A Penny for my Thoughts. . . about Lamb’s Quarters:
Nature’s Treasury of Vital Nutrients
By Stephen Hoog
It has relatives that are more well-known, like spinach, beets and quinoa and some less known ones like epazote, strawberry blite and Jerusalem oak. It is one of the most nutritious plants available. It grows in abundance in the mid-Atlantic states; yet it is mostly unknown. Its name is lamb’s quarters and it is willing to transform into human form.
The origin of its name is unclear. One theory says that the mature leaf looks like a cut of lamb’s meat––the quarter. “Mutton tops,” one of its common names, seems to support this thought. But another theory relates it to “lammas quarter” ––an English festival––although the plant associated with that holiday is actually “orache,” another relative. The Latin name is Chenopodium album, meaning white goosefoot, referring to the shape of its leaf and to a mealy white powder appearing on both sides. In Canada it has been widely known as pigweed and bacon weed because it was often fed to pigs.
Lamb’s quarters is found over North America, Europe and Asia in waste places, edges of pathways, overgrown fields, urban parks and most gardens. Thought to be brought here from Europe, there is evidence it may be native to Canada. Lamb’s quarters apparently was not well known among American Indians before European settlers came, but it was quickly adapted into their diets, used as a potherb and as a medicinal herb–– internally for genital itch and stomachache and externally for gout, pleuritis and edema.
The plant reaches a height of 1 to 4 feet normally but in rich soil may reach 5 to 6 feet or more. Its stem is slender and grooved, and a mature plant will have red around leaf joints and axils. Young leaves are simple and alternate and are long and thin. They grow to be more oval or diamond shaped and develop edges that are wavy. The small green flowers come in dense spikes in the upper leaf axils. They later contain up to 75,000 small black seeds, which, when scattered, may lie dormant for several years before sprouting. There is no distinguishable aroma to this plant.
In temperate climates lamb’s quarters appears in mid-spring. It is one of a number of plants which help transform poor soils by putting out a deep root system to break up the soil and bring nutrients to the surface. This root system also allows it to be resistant to drought. Lamb’s quarters can be a good mother weed, if controlled, for common vegetables, encouraging and supporting their growth.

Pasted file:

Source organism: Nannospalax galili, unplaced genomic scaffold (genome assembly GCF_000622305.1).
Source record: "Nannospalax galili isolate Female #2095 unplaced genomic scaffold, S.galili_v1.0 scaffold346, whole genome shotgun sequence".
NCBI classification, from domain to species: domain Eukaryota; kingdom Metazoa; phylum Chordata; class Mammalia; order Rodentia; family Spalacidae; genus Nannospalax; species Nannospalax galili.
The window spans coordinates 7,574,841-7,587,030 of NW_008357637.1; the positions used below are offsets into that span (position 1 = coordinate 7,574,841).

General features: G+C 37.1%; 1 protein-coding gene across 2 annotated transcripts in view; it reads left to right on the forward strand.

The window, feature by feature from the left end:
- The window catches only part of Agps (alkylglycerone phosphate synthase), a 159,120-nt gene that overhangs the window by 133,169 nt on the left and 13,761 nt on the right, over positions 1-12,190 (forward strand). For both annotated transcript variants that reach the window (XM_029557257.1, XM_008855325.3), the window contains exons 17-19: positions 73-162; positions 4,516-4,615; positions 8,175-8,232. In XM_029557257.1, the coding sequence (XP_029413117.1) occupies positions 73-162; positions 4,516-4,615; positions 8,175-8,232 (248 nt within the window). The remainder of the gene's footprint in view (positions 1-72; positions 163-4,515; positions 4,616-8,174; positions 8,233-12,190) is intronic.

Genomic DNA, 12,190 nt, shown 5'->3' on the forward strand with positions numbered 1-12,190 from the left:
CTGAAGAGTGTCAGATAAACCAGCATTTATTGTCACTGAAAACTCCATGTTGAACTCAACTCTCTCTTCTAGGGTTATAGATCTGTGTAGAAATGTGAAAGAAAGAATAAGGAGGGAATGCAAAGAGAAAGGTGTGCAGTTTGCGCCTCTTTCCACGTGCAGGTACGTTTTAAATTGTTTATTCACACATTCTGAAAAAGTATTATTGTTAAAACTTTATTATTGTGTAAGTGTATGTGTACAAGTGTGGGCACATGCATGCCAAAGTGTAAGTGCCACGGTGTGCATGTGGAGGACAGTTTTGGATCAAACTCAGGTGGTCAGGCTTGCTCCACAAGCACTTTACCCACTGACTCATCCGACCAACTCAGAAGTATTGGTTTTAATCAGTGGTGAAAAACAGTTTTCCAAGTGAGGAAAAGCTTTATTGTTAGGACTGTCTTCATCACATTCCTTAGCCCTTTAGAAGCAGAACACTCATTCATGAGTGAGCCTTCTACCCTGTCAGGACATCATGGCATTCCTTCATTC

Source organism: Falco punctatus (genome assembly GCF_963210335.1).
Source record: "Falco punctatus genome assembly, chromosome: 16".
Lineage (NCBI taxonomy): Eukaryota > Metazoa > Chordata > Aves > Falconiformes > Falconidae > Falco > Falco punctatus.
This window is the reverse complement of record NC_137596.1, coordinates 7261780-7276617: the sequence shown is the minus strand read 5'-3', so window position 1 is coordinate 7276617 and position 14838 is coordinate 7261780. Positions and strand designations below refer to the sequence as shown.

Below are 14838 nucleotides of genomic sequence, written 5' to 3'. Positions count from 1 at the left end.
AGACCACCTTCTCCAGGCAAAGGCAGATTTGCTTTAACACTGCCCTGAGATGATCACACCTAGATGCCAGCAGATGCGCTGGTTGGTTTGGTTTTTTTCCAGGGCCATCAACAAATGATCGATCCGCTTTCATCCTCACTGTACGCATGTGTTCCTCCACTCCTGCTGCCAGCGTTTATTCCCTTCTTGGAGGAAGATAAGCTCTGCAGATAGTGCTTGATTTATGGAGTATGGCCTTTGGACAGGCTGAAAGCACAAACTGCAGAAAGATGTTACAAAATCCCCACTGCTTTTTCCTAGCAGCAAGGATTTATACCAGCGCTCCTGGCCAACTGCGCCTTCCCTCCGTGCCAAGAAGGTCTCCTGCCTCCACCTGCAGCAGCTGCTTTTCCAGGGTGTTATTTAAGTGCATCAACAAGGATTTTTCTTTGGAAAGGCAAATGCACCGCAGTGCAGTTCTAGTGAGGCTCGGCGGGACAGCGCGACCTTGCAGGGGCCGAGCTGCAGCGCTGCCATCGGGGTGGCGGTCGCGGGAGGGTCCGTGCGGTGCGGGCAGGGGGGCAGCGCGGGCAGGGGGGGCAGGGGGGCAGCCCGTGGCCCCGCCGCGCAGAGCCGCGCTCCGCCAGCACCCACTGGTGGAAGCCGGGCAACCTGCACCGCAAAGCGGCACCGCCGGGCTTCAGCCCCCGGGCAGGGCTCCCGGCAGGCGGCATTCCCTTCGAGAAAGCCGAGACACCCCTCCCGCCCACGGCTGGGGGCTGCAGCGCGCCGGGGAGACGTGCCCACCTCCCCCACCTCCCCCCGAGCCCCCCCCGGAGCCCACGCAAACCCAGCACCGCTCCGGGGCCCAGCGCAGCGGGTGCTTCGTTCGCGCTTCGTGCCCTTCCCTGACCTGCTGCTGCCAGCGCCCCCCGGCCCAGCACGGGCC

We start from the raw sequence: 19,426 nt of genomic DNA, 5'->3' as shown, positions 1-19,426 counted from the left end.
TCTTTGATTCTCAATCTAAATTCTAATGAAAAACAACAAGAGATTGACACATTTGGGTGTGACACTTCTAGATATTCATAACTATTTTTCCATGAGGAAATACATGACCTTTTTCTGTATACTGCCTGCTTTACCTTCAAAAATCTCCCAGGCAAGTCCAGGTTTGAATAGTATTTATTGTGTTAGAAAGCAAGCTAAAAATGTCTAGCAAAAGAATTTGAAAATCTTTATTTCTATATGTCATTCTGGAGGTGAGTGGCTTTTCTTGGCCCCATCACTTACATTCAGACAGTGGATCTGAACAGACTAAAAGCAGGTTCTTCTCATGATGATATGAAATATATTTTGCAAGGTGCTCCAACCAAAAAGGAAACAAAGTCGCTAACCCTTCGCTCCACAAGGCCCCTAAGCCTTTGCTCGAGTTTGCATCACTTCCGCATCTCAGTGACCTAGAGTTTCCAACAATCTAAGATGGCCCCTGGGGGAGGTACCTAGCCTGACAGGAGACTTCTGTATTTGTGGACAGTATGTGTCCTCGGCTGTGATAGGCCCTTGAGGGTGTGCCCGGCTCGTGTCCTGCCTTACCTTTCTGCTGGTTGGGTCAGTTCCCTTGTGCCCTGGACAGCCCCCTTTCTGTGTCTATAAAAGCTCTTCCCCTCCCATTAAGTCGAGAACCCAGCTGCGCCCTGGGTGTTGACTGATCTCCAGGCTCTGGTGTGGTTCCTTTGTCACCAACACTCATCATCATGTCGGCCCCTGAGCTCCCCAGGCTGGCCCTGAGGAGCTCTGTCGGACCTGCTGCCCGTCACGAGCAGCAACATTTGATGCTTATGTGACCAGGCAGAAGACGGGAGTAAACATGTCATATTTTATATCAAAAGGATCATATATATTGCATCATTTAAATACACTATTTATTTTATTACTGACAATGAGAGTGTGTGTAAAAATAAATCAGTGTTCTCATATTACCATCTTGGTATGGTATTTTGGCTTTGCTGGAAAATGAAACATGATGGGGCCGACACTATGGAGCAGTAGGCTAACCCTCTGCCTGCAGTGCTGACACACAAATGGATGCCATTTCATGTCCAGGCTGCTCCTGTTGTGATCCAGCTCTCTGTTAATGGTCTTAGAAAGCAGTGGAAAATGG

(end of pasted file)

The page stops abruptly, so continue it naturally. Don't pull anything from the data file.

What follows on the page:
The leaves are a great source of beta carotene, a precursor to vitamin A. Like other green plants, lamb’s quarters aids the liver in the production of bile and contains an oil which helps emulsify hardened animal fat in the heart and arteries. The plant is high in calcium––about 309 mg per 100 grams––one of the highest amounts in green leafy vegetables. The leaves do contain oxalic acid, which inhibits calcium utilization, but the calcium levels are so high it is still a good source. They have 4.2 grams of protein per 100 grams ––again, one of the highest. Lamb’s quarters is also rich in potassium, B-vitamin complex, vitamin C and fiber. It is one of the plants richest in folic acid, especially important for pregnant women. The seeds also contain calcium, protein and potassium as well as niacin and phosphorous.
The whole plant can be eaten when young. The leaves are good in spring and early summer. After that, the upper leaves are best. It’s better than spinach and never bitter (unless you are from the Midwest where everything turns bitter when hot weather comes). The leaves can be used raw in salads or cooked in soups, stews, casseroles, simply steamed or sautéed. Lamb’s quarters dries well and can be reconstituted or powdered for use in winter. It is very good in raw cheese or tofu dishes like quiche, as its wild flavor and high mineral content go well with the cool, neutral tasting high protein foods. The leaves can be chopped and mixed with pancake batter or steamed with cabbage and drizzled with ume or rice vinegar. A quick, light stew with pasta, tofu, cabbage and carrots, with soy sauce or miso as flavoring, also works.*
In summertime flower heads can be used in casseroles and breads. They are very delicious. The seeds are harvested in the fall by rubbing the flower heads, collecting them in a large bowl, then blowing out the chaff. They can then be cooked with oatmeal or kamut flakes or ground into flour for inclusion in pancakes or bread.* Napoleon used them like that for his army when supplies were short. It is not necessary to have an army to commandeer this abundant, nutritious and tasty plant. All it takes is some curiosity, some will power, a small cutting knife and a pot of water; and you will be rewarded beyond your dreams.
Stephen Hoog, a Lehigh Valley resident and bodywork therapist,
has been studying and teaching wild foods for over two decades.
He is a CAPHA Professional Network associate.
*Lamb's Quarters can also be used raw in many recipes that are similar to the cooked versions mentioned in the article. Rhio